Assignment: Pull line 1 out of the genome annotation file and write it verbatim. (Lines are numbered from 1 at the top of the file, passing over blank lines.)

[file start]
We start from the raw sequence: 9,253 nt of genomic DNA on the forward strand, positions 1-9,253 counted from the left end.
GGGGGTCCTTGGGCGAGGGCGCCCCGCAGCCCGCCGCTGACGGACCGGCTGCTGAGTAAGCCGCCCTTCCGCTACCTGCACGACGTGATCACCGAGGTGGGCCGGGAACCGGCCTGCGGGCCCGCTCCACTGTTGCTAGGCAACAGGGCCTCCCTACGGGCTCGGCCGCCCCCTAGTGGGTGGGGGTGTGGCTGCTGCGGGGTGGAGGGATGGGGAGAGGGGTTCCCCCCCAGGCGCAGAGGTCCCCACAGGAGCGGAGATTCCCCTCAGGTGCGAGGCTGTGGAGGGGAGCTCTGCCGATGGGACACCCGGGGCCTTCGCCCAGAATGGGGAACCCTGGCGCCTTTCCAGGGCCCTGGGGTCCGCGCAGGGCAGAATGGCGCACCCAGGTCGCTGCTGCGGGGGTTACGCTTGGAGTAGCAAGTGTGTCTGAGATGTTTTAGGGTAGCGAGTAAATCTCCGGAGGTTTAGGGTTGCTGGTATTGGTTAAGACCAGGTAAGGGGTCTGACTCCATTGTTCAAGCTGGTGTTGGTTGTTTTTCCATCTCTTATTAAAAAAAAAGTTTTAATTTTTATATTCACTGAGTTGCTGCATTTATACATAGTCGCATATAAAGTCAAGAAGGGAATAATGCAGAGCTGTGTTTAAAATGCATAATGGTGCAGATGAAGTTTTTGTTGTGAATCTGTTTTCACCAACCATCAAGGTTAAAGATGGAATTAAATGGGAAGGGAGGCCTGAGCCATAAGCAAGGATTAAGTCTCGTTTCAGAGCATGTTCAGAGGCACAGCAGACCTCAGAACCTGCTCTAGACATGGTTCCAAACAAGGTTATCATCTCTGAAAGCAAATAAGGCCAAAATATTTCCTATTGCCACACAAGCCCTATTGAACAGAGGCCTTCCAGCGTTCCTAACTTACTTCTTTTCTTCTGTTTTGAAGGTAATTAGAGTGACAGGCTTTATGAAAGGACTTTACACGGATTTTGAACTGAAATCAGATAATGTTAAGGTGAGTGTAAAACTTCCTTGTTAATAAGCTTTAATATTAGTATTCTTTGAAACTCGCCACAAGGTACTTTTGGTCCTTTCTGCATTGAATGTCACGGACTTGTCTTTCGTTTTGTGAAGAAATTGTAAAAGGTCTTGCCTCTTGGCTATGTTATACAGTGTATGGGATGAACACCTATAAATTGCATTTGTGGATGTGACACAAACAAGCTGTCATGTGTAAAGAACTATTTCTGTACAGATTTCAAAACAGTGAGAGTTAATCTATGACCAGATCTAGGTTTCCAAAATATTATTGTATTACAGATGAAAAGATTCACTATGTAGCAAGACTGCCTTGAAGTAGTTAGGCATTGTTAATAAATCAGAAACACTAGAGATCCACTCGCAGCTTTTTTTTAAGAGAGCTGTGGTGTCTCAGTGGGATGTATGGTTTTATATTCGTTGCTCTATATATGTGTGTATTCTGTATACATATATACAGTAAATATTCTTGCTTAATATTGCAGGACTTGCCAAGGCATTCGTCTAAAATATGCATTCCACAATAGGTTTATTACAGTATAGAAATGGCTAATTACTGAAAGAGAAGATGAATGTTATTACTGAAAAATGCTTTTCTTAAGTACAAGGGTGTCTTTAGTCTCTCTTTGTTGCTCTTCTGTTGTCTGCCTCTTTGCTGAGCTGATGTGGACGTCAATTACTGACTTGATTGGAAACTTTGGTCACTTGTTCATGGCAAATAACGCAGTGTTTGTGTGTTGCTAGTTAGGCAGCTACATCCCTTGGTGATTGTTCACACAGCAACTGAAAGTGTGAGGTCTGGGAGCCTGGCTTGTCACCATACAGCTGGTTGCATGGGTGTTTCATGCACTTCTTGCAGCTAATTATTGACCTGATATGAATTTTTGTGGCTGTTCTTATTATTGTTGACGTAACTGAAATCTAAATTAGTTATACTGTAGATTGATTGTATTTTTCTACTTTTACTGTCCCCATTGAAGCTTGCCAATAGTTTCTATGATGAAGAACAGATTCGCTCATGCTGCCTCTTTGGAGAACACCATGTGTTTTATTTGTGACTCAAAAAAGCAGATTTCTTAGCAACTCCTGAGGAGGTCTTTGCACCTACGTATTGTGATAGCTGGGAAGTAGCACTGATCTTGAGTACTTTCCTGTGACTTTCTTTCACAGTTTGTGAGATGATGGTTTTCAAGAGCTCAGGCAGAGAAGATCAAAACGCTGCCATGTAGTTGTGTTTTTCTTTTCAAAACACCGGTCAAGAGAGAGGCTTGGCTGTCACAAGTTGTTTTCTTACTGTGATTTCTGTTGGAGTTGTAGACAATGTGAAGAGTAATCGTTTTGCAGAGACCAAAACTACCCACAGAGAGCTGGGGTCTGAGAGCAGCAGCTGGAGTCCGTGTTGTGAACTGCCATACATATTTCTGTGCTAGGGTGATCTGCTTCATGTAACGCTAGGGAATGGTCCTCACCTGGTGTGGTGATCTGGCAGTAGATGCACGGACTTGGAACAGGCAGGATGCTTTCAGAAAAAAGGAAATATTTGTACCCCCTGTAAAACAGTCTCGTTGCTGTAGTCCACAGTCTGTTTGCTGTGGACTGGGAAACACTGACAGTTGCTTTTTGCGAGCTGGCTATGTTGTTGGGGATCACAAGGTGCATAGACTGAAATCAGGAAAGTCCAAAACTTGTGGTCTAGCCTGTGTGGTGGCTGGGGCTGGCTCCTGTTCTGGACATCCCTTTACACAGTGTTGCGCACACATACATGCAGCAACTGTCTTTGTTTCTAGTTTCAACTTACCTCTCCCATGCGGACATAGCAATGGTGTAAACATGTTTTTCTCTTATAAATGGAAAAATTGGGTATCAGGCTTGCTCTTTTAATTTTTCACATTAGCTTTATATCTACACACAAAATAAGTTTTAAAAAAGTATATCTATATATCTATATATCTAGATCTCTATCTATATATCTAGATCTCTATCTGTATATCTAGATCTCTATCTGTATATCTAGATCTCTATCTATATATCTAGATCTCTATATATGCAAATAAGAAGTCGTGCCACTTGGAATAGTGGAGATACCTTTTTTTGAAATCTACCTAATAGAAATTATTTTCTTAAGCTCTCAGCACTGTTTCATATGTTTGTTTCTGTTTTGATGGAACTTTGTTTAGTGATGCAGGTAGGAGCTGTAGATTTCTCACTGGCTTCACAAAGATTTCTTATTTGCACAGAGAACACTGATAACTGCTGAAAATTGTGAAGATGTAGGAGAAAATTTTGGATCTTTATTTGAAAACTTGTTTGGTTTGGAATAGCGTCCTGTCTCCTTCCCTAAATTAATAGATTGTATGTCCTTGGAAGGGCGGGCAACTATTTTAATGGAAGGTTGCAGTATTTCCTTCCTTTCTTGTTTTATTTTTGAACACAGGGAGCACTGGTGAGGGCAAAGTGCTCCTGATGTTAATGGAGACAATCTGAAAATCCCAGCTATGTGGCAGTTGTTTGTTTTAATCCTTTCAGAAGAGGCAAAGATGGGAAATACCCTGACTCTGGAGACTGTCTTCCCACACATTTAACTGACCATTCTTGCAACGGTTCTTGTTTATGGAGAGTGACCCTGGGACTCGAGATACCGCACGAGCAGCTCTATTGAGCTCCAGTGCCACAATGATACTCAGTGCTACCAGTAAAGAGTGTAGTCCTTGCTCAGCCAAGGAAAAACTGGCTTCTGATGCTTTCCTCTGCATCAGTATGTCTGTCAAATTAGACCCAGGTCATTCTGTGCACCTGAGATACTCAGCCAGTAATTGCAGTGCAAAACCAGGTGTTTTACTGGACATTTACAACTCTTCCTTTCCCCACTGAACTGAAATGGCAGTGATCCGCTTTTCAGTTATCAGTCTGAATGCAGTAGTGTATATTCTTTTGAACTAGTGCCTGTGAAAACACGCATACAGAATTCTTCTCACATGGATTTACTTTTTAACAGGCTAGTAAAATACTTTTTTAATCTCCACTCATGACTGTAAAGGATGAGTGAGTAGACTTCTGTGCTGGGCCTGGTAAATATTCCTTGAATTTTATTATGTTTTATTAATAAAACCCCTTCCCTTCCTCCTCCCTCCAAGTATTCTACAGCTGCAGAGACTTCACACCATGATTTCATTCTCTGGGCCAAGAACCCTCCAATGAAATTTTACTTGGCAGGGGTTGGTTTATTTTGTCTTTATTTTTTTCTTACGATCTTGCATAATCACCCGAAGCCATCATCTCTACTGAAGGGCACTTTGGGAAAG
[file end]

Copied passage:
We start from the raw sequence: 9,253 nt of genomic DNA on the forward strand, positions 1-9,253 counted from the left end.